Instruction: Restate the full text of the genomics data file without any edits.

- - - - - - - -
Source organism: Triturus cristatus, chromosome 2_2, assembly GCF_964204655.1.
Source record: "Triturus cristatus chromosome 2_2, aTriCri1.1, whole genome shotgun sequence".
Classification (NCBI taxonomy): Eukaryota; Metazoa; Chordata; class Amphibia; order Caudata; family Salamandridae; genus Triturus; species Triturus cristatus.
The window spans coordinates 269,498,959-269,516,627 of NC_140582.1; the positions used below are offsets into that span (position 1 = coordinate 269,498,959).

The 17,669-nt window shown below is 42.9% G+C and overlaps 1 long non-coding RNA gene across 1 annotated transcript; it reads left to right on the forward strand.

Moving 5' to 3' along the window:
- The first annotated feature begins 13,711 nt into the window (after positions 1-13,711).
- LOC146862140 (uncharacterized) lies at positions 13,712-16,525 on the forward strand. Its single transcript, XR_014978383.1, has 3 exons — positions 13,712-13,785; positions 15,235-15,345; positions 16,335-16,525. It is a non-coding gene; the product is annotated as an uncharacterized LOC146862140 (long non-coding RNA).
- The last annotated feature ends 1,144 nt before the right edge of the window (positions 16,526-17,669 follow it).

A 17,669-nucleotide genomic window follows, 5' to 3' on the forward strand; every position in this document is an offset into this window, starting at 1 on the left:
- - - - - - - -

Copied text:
Source organism: Triturus cristatus, chromosome 2_2, assembly GCF_964204655.1.
Source record: "Triturus cristatus chromosome 2_2, aTriCri1.1, whole genome shotgun sequence".
Classification (NCBI taxonomy): Eukaryota; Metazoa; Chordata; class Amphibia; order Caudata; family Salamandridae; genus Triturus; species Triturus cristatus.
The window spans coordinates 269,498,959-269,516,627 of NC_140582.1; the positions used below are offsets into that span (position 1 = coordinate 269,498,959).

The 17,669-nt window shown below is 42.9% G+C and overlaps 1 long non-coding RNA gene across 1 annotated transcript; it reads left to right on the forward strand.

Moving 5' to 3' along the window:
- The first annotated feature begins 13,711 nt into the window (after positions 1-13,711).
- LOC146862140 (uncharacterized) lies at positions 13,712-16,525 on the forward strand. Its single transcript, XR_014978383.1, has 3 exons — positions 13,712-13,785; positions 15,235-15,345; positions 16,335-16,525. It is a non-coding gene; the product is annotated as an uncharacterized LOC146862140 (long non-coding RNA).
- The last annotated feature ends 1,144 nt before the right edge of the window (positions 16,526-17,669 follow it).

A 17,669-nucleotide genomic window follows, 5' to 3' on the forward strand; every position in this document is an offset into this window, starting at 1 on the left: